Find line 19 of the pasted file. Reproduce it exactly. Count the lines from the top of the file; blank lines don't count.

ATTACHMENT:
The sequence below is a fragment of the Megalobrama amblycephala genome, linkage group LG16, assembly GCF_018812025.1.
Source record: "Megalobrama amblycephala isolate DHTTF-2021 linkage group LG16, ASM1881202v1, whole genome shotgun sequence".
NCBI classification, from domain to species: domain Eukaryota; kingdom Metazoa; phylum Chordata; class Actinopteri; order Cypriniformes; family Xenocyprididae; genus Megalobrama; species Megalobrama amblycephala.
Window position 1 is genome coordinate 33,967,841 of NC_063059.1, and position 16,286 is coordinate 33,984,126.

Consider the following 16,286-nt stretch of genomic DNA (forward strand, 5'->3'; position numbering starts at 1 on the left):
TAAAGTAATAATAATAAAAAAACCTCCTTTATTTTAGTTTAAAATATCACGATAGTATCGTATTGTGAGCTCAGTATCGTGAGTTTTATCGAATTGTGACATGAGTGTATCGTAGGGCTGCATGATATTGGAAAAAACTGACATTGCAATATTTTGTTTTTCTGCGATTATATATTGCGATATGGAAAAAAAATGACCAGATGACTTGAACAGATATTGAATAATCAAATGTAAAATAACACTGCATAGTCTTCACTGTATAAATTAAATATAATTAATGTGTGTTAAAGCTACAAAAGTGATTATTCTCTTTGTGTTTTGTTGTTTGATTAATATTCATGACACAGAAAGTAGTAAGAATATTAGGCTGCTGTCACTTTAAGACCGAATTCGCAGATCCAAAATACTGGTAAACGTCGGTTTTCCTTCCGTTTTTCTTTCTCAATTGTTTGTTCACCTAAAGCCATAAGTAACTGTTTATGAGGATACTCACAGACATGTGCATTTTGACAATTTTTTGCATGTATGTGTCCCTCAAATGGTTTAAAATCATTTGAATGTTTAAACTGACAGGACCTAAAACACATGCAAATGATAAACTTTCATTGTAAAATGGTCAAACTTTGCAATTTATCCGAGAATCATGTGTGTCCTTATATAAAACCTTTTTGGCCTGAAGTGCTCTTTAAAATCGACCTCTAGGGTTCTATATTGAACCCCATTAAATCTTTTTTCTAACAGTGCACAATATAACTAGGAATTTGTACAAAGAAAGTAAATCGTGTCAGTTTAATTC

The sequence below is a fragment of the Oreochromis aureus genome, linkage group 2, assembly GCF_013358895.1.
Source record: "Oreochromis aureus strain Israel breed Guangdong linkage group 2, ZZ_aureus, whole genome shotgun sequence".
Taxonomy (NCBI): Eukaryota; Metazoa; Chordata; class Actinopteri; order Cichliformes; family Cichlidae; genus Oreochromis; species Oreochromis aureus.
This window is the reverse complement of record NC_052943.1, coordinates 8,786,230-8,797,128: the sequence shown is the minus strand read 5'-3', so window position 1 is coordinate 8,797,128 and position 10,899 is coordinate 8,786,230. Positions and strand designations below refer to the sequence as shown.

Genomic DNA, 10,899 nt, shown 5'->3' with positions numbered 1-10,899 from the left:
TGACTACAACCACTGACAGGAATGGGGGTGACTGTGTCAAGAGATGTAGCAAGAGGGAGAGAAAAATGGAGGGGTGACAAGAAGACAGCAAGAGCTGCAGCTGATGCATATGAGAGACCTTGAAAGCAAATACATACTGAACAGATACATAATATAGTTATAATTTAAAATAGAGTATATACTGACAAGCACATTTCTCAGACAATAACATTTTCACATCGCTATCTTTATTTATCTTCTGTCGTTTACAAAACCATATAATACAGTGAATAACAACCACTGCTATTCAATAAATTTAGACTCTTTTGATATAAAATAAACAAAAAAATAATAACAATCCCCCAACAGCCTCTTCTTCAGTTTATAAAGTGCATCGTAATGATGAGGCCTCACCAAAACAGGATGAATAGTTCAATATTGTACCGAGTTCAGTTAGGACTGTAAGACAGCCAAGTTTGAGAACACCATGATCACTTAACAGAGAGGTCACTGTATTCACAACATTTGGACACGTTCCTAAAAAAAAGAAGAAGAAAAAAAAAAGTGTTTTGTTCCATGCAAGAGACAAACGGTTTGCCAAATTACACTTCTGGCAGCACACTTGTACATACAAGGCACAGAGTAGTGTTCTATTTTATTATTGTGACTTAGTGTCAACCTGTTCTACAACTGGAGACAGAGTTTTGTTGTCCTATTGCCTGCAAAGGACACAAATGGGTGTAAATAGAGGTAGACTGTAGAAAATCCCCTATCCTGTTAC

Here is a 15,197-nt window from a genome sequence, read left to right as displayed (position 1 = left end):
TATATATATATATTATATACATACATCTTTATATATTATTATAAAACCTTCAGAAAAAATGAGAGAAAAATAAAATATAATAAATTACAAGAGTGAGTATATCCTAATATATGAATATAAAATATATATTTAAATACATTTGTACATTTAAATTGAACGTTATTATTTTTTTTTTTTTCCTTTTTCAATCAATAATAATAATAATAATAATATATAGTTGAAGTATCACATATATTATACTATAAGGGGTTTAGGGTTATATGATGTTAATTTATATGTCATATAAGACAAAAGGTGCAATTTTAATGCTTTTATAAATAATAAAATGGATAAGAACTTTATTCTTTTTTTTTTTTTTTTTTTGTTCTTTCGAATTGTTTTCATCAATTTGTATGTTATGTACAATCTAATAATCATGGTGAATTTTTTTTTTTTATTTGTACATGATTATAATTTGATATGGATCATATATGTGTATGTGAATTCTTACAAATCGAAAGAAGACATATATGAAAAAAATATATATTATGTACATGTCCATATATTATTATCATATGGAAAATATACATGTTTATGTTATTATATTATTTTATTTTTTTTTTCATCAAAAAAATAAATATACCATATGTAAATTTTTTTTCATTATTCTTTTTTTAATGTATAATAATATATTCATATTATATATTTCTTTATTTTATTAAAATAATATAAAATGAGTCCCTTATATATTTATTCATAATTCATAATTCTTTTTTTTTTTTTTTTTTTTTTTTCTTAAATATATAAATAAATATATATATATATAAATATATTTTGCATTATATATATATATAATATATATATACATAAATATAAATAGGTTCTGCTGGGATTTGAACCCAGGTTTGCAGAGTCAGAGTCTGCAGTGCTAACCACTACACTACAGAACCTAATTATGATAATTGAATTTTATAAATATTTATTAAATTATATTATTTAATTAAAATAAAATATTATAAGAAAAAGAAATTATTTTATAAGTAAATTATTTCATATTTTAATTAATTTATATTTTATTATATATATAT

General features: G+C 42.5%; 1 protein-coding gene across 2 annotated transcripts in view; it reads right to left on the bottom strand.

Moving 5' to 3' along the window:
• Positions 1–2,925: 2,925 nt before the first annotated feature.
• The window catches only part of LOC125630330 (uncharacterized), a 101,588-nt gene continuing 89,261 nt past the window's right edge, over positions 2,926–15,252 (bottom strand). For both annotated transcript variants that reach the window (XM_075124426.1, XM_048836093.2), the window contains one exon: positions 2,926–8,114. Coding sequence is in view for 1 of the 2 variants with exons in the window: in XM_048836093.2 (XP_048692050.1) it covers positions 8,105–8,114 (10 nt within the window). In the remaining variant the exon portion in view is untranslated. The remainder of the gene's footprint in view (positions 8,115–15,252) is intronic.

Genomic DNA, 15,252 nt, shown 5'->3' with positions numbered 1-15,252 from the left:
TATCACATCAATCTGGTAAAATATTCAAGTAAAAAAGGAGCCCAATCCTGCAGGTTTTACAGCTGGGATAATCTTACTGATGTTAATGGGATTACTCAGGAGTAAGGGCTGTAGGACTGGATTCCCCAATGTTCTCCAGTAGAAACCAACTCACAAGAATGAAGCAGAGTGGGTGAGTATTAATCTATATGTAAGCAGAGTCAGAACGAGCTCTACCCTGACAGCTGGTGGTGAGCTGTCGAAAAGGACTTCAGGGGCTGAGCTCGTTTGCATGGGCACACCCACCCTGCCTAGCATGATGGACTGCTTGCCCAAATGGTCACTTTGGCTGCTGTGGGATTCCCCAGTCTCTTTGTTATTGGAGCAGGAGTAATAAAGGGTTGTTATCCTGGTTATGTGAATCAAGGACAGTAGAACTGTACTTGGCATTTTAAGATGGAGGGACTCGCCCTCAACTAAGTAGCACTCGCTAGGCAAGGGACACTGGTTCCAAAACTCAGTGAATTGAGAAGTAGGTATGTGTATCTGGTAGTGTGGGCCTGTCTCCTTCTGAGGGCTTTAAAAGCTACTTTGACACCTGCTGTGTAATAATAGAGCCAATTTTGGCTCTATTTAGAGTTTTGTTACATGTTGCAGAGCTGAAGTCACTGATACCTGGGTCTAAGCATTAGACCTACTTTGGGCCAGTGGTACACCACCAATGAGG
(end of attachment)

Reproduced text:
Genomic DNA, 15,252 nt, shown 5'->3' with positions numbered 1-15,252 from the left: